Part of the strange charm of the original Bat Out Of Hell recording has always been that it was unashamedly grandiose and knowingly absurd, and that, lyrically and presentation-wise, it was also pretty funny. That was absolutely its saving grace and surely the factor that, eventually, brought record-buyers around to it in their millions.
At about the same time, of course, that love of rock ’n’ roll mythology (while recognising its fundamental foolishness) was being taken in the opposite, minimalist direction by The Ramones and some of their co-conspirators. Music history has probably been kinder to The Ramones but that’s at least partly because there’d never been anything quite like Jim Steinman’s concept, a delirious mixture of a larger-than-life, ridiculously-named performer with a Wall Of Sound re-imagining of every rock trope out there. And there certainly hasn’t been anything since, notwithstanding various misguided further ‘Volumes’.
It’s both ironic and unfortunate for Jim Steinman’s Bat Out Of Hell – The Musical, to give the show its full, legally approved title, that although it’s well known the songs and concept came from a musical theatre piece Steinman had begun working on and employed Meat Loaf to perform, that was five decades ago. Now, BOOH finally appears in the middle of a theatrical landscape fairly littered with rock musicals, most of them chuckle-inducingly grandiose and almost all of them simply stupid – We Will Rock You anyone”?
So the only way for the show to go, to employ a well-worn rock cliché, is to turn everything up to “eleven” – and I don’t mean just the live band but also Jon Bausor’s jaw-dropping set, for which the stage, and a fair bit of the auditorium seems to have been gutted, as well as the performances and the pyrotechnics. This might be one of those rare shows worth showing up for just for the sheer visceral experience of seeing it.
Inevitably, it’s all set in a near future dystopia where The Lost (that ‘lost children’ allusion and a character called ‘Tink’ a reminder of its origins as a rock ’n’ roll re-imagining of Peter Pan) live underground and, because of a genetic mutation, never get older than 18. Strat (Andrew Polec) is their charismatic leader, although his charisma doesn’t seem to extend much beyond a few half-baked Jim Morrison impressions. Above ground, where they and their goons seem to be the only inhabitants, is the domain of evil(ish) overlord Falco (Rob Fowler) and his frustrated rock-chick of a wife Sloane Sloane (Sharon Sexton), who live with their over-protected and typically teenage daughter Raven (Christina Bennington) in a towering skyscraper named for the despot. Hmmm.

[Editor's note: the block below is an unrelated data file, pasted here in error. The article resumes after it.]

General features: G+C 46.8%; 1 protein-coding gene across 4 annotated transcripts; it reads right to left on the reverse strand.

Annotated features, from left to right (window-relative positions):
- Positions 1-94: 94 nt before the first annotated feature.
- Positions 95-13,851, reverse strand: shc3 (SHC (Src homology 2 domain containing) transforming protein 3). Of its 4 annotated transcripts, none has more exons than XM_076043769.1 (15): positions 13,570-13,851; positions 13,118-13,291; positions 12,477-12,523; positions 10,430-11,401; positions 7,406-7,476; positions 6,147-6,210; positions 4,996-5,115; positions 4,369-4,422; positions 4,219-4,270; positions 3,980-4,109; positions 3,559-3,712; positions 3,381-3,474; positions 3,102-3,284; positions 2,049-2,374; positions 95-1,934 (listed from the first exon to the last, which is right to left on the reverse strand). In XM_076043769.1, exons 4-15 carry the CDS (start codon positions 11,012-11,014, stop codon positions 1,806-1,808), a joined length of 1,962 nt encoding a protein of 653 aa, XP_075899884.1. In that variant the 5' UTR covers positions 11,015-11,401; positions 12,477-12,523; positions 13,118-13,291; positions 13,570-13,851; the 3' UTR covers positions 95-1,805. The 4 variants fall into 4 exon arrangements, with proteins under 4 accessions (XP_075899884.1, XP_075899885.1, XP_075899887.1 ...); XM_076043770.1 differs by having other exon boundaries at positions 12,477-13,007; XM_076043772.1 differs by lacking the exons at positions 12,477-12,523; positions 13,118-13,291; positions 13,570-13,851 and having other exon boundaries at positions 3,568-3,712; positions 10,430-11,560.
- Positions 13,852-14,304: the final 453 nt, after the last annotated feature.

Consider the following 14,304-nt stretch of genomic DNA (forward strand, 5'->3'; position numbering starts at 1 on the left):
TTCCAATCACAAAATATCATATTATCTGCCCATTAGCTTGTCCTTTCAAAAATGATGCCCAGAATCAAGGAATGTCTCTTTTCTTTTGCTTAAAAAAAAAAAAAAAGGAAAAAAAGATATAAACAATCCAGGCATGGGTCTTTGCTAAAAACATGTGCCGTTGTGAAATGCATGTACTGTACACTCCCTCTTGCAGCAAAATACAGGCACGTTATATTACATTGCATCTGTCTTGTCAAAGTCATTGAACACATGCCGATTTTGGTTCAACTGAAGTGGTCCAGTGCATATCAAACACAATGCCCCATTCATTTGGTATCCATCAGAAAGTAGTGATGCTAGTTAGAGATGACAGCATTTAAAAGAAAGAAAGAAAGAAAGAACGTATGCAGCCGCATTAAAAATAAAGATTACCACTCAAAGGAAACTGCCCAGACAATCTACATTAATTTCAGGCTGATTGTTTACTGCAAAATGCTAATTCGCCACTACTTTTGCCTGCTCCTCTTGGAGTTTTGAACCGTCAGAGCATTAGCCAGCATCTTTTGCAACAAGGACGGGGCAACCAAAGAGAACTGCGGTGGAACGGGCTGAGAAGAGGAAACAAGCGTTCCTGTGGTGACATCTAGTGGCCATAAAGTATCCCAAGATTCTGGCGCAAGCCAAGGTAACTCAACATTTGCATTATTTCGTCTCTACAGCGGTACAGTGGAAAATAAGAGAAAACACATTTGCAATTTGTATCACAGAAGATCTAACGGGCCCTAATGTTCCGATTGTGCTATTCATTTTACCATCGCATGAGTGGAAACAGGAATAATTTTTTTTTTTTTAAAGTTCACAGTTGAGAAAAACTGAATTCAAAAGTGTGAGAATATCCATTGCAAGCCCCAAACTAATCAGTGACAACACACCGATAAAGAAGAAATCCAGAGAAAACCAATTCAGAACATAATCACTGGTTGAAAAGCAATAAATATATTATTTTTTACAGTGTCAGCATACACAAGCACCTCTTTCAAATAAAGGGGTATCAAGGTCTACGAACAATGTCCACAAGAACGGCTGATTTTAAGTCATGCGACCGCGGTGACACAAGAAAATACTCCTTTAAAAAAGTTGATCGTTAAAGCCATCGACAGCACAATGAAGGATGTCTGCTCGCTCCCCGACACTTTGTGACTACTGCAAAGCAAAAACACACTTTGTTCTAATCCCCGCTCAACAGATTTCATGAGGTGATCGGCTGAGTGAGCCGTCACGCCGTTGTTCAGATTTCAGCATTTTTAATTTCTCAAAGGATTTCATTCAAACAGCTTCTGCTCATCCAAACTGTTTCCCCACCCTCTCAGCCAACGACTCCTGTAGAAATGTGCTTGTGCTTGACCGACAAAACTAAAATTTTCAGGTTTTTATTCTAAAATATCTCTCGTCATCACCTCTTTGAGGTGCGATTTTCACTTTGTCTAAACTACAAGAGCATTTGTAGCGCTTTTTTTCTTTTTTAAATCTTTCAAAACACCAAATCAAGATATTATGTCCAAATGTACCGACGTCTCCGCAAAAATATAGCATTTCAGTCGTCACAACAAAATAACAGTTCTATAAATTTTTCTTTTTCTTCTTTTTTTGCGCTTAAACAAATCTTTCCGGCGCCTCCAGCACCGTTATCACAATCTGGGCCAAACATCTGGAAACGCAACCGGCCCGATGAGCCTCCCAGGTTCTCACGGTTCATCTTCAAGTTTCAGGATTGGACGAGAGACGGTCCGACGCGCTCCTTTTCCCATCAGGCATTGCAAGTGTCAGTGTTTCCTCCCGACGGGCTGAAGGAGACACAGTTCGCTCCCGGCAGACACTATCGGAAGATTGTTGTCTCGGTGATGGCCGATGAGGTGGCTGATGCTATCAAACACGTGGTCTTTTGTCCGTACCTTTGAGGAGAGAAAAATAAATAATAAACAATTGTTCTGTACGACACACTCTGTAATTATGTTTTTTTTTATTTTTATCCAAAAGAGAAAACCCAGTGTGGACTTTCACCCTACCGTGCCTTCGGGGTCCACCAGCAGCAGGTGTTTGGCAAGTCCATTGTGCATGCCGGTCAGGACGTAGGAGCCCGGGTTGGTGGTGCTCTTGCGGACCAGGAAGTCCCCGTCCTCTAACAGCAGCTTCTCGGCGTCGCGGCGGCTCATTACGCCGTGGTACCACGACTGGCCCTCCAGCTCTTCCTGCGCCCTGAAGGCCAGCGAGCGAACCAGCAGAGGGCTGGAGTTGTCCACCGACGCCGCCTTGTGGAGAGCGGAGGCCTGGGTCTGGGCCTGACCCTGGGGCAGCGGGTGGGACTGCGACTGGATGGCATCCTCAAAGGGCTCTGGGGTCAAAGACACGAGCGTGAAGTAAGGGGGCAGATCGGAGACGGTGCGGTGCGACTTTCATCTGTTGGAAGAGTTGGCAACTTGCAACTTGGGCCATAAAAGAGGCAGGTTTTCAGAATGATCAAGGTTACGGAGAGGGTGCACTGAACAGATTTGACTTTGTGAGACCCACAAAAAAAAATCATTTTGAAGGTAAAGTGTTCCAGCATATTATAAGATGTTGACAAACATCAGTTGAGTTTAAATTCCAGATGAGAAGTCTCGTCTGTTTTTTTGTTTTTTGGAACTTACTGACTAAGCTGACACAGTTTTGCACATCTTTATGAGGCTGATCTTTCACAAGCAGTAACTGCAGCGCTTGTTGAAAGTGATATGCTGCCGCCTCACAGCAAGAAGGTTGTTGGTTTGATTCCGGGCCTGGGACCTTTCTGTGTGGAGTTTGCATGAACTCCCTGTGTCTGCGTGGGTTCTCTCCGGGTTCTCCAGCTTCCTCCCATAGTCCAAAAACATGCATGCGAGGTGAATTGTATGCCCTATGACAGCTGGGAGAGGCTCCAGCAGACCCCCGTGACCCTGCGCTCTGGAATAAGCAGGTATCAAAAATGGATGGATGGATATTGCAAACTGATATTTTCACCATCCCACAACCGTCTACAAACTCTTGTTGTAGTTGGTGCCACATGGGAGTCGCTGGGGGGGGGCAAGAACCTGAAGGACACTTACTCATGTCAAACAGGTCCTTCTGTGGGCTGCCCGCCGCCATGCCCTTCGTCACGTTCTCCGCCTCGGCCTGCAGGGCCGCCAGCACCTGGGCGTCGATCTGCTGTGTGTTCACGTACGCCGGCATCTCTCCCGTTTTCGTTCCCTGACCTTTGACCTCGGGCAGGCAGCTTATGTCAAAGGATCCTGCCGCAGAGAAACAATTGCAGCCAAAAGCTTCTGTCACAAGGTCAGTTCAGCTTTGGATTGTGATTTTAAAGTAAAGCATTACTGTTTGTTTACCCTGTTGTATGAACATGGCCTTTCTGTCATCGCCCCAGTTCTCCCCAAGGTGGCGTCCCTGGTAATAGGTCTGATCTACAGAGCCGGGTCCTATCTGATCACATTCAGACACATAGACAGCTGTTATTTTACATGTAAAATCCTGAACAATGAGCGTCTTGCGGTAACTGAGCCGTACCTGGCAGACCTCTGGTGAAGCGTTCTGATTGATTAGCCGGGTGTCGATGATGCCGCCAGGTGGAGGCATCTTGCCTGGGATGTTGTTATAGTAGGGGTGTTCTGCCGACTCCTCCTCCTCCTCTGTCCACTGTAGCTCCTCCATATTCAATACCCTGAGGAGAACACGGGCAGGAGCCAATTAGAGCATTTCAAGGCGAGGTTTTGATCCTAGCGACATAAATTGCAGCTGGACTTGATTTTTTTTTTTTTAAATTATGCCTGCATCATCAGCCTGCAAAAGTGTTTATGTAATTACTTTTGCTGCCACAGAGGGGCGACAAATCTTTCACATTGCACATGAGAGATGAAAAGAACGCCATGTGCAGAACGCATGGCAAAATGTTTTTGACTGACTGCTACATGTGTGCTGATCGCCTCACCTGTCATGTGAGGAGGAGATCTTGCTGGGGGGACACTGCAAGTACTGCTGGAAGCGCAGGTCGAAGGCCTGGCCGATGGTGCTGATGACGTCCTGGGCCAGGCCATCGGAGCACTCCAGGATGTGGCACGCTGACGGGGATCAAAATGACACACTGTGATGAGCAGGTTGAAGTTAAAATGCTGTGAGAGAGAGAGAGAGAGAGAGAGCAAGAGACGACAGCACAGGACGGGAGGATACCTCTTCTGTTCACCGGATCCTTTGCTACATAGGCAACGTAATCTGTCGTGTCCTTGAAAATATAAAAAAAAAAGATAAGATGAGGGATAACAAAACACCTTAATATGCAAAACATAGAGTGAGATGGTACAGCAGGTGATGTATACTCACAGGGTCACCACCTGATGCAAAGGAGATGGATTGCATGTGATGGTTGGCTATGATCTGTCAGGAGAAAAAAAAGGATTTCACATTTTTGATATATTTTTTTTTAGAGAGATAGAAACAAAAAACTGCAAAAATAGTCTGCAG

Mid-riot – at least I think that’s what was going on – Strat falls for the never-knowingly over-clothed Raven, Daddy gets a bit upset, and, erm, that’s it really, plot-wise.
There’s some terrific singing and at least one truly tremendous set-piece, with Falco and Sloane trying to patch up their failing marriage with a duet, Paradise By The Dashboard Light, that finishes explosively with a presumably horrendously expensive gag involving an onstage car being pushed into the orchestra pit. But the show just never knows when to stop. Already portentous songs like Bat Out Of Hell, Dead Ringer For Love and You Took The Words Right Out Of My Mouth are often stretched out wildly, apparently just so each cast member can have a go at singing them, while some of the dance routines are as clunkily unattractive as Strat’s woeful ‘poetry’. Crucially, with the glaring exception of that Paradise By The Dashboard Light sequence, it just isn’t funny or thrilling enough to let that stuff slide.
Still, Danielle Steers as Zahara fully deserved the audience cheers for her vocal power and stage presence (although her role in the script was inexplicable – last minute cuts even in a show this length?) and Rob Fowler and Sharon Sexton really do look like they’re having fun up there. If only the show itself could be a bit more like that and a bit less like an old bloke’s indulgent – and sometimes sexually ambiguous – rock ’n’ roll fantasy. Unless that’s the point of the whole thing, of course.
By Kevin Bourke, Theatre Editor